Your Child & Surgery

    Know What to Expect

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    Surgery is scary for anyone, but it can be particularly scary for a child – and sometimes even more unnerving for the parents of the little one.

    When a child is scheduled for a surgical procedure, the entire team of medical professionals should be committed to making the preoperative, surgical, and post-operative periods as stress-free as possible. When it comes to childhood surgery, the whole family is the patient.

    There are several common questions most families have when their child is facing surgery. If you don’t find answers here, it’s important to remember that procedures will vary by facility. As always, you’ll need to establish open lines of communication with your child’s healthcare providers.

    Suppose my child has a cold?

    If your child has an upper respiratory infection, whether or not she has surgery will depend on her overall condition. On the day of surgery, the evaluation by the medical team includes vital signs and a thorough exam of lung capacity. If it’s just a case of a runny nose, the surgery can proceed most of the time.

    However, if there is fever, significant congestion, or the child is acting sick, manifested in a decrease in playfulness or oral intake, the surgery will most likely be postponed. Be assured, your doctor and other members of the staff will carefully evaluate the child and advise parents of the best course.

    Suppose my child is on antibiotics the day of surgery?

    If she has been on the antibiotic for longer than 24 hours, and the acute infection seems to be resolving, it is usually acceptable to proceed with elective surgery. The same criteria for wellness of the patient will apply as described above: no fever; clear lungs; normal appetite and fl uid intake. Ear and upper Respiratory infections are the most common reasons children are on antibiotics prior to outpatient surgery, and these tend to respond quickly to medication. Depending on the procedure and the nature of the infection, the surgery may or may not be cancelled.

    Can I go back with my child to surgery?

    In most cases, it is not prudent for a parent to accompany a child back to the operating room. We’ve found that parents’ anxieties can be transmitted to the child, resulting in a more anxious child, exactly what everyone wants to avoid. Your medical team is trained in alleviating the child’s anxieties, and will make the separation from parents, and arrival into the operating room an agreeable and even pleasant experience.

    How long will my child’s anesthesia last?

    Your child will be asleep as long as necessary to complete the surgery. However, recovery time after anesthesia depends on a few things. The length of the surgery and the type of anesthesia administered are the two most influential factors. At outpatient centers like MEDARVA at Stony Point Surgery Center, also called ambulatory centers, procedures tend to be shorter.At this kind of facility, children will most likely recover within hours. Children may either be sleepy or paradoxically, hyperactive while recovering. Both scenarios are normal. If pain medications are necessary in the post-operative period, length of recovery is typically extended.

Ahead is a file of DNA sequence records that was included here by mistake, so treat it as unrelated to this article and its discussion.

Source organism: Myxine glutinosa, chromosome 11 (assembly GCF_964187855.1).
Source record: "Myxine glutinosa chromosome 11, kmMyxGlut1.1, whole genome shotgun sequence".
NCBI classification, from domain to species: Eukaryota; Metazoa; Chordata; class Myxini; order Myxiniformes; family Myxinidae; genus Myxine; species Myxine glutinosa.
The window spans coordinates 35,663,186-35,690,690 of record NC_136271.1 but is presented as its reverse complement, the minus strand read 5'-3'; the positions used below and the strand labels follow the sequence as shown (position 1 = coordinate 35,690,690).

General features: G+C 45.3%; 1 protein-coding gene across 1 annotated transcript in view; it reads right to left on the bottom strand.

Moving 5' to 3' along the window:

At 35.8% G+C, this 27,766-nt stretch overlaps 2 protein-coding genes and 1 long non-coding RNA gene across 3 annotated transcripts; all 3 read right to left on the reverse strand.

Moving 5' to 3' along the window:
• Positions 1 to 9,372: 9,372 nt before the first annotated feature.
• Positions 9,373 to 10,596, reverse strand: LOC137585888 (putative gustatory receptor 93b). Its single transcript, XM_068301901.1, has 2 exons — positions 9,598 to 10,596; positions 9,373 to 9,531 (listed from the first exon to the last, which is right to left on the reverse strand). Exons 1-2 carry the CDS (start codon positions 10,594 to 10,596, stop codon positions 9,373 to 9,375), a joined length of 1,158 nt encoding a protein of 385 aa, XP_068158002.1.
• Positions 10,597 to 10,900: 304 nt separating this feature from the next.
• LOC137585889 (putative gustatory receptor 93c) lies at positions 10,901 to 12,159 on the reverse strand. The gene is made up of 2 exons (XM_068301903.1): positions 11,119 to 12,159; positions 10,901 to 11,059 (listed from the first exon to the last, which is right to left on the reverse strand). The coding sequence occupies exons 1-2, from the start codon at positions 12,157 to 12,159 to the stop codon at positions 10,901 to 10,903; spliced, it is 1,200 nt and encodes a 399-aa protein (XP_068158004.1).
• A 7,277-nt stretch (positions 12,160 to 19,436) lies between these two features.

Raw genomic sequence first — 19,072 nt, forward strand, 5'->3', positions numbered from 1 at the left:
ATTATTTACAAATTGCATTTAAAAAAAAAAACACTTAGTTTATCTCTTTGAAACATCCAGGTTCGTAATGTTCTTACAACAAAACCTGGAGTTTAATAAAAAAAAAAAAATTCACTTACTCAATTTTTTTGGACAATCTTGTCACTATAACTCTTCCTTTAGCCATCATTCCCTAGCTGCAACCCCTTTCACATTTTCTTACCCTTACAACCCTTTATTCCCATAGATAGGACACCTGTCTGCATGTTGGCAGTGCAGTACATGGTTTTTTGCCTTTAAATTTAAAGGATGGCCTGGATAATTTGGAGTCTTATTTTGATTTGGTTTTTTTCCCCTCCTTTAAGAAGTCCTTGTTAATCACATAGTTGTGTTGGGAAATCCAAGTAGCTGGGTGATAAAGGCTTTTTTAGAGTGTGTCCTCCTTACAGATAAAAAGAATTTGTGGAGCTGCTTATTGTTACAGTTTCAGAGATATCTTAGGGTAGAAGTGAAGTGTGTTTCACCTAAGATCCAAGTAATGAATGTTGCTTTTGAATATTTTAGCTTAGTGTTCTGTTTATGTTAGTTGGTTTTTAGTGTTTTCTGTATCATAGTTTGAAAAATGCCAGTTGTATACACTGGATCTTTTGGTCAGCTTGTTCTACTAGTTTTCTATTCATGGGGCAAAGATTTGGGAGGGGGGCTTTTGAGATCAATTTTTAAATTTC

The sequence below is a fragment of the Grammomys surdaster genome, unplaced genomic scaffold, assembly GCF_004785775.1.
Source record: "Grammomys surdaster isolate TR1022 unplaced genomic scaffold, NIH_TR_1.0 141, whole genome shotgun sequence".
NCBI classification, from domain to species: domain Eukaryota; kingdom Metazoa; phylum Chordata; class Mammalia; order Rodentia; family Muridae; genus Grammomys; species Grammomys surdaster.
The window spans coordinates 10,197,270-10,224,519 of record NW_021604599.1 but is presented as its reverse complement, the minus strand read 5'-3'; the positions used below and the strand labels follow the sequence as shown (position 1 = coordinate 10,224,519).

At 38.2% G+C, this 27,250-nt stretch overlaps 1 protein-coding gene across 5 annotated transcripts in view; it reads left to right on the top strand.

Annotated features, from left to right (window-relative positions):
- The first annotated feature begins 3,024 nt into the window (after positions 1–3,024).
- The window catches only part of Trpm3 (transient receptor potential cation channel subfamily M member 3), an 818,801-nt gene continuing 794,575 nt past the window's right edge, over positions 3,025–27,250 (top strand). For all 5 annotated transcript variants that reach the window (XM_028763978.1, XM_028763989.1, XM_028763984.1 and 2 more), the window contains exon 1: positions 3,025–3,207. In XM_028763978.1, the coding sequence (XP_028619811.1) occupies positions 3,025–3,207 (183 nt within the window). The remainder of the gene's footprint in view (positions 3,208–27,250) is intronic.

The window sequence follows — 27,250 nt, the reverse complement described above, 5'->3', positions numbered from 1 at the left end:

When can my child eat after surgery?

    In most cases, a child can eat or drink once she is awake enough to request something. We’ll usually start with apple juice and/or a popsicle. It is also fine to breast or bottle-feed in the early recovery Period. Liquids are more important than solids in the post-operative period. Do not encourage your child to eat if she isn’t hungry. There might be some queasiness, a hard-to-articulate sensation for some kids. The first meal should be light – soup, juice, jello, ice cream, or crackers, for example. However, it is imperative to follow post-operative instructions from the surgeon, which will take into account the limits and circumstances of the surgery.

    What should we do about pain after surgery?

    No child should leave the facility until she is comfortable and not in severe pain.The medical team is adept at deciphering the signs of an uncomfortable child, and if necessary, pain medicine will be administered during anesthesia recovery.Once you leave the center, you will have instructions from the surgeon for how to cope with post-operative pain. If medications are necessary, a prescription will be given to you at the time of your child’s discharge.

     

    Children are not just little adults; they are a special group with special needs. Before choosing a surgery center, be certain the entire care team, from surgeons to anesthesiologists to nursing and support staff, is specially trained to care for the whole child. And keep in mind, in the case of pediatric surgery in particular, the patient is the whole family.